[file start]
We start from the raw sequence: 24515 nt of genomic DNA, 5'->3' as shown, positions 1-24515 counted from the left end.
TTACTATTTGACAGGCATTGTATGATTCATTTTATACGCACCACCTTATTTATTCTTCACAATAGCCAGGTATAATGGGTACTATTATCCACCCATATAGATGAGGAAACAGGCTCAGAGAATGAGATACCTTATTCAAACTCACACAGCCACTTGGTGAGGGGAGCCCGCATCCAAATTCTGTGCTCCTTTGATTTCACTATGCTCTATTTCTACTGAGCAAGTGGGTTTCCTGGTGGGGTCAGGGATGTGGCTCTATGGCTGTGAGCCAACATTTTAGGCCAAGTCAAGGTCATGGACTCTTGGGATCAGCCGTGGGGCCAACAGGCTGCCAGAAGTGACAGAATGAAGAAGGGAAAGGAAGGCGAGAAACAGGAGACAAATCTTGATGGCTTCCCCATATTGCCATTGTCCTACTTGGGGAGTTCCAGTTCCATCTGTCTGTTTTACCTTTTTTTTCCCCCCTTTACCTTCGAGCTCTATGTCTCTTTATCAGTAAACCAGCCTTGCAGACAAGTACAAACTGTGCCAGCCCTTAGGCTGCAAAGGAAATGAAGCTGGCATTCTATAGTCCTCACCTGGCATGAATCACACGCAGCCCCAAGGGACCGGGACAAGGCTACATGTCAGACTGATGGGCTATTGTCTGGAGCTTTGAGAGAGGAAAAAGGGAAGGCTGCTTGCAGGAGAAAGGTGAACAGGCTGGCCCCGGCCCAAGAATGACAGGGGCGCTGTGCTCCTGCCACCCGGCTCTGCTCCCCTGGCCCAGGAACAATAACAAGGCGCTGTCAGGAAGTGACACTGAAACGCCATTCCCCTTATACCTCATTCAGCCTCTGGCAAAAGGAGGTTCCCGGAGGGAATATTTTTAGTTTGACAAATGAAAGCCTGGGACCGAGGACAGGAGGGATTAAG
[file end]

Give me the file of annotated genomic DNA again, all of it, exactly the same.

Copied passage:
We start from the raw sequence: 24515 nt of genomic DNA, 5'->3' as shown, positions 1-24515 counted from the left end.
TTACTATTTGACAGGCATTGTATGATTCATTTTATACGCACCACCTTATTTATTCTTCACAATAGCCAGGTATAATGGGTACTATTATCCACCCATATAGATGAGGAAACAGGCTCAGAGAATGAGATACCTTATTCAAACTCACACAGCCACTTGGTGAGGGGAGCCCGCATCCAAATTCTGTGCTCCTTTGATTTCACTATGCTCTATTTCTACTGAGCAAGTGGGTTTCCTGGTGGGGTCAGGGATGTGGCTCTATGGCTGTGAGCCAACATTTTAGGCCAAGTCAAGGTCATGGACTCTTGGGATCAGCCGTGGGGCCAACAGGCTGCCAGAAGTGACAGAATGAAGAAGGGAAAGGAAGGCGAGAAACAGGAGACAAATCTTGATGGCTTCCCCATATTGCCATTGTCCTACTTGGGGAGTTCCAGTTCCATCTGTCTGTTTTACCTTTTTTTTCCCCCCTTTACCTTCGAGCTCTATGTCTCTTTATCAGTAAACCAGCCTTGCAGACAAGTACAAACTGTGCCAGCCCTTAGGCTGCAAAGGAAATGAAGCTGGCATTCTATAGTCCTCACCTGGCATGAATCACACGCAGCCCCAAGGGACCGGGACAAGGCTACATGTCAGACTGATGGGCTATTGTCTGGAGCTTTGAGAGAGGAAAAAGGGAAGGCTGCTTGCAGGAGAAAGGTGAACAGGCTGGCCCCGGCCCAAGAATGACAGGGGCGCTGTGCTCCTGCCACCCGGCTCTGCTCCCCTGGCCCAGGAACAATAACAAGGCGCTGTCAGGAAGTGACACTGAAACGCCATTCCCCTTATACCTCATTCAGCCTCTGGCAAAAGGAGGTTCCCGGAGGGAATATTTTTAGTTTGACAAATGAAAGCCTGGGACCGAGGACAGGAGGGATTAAG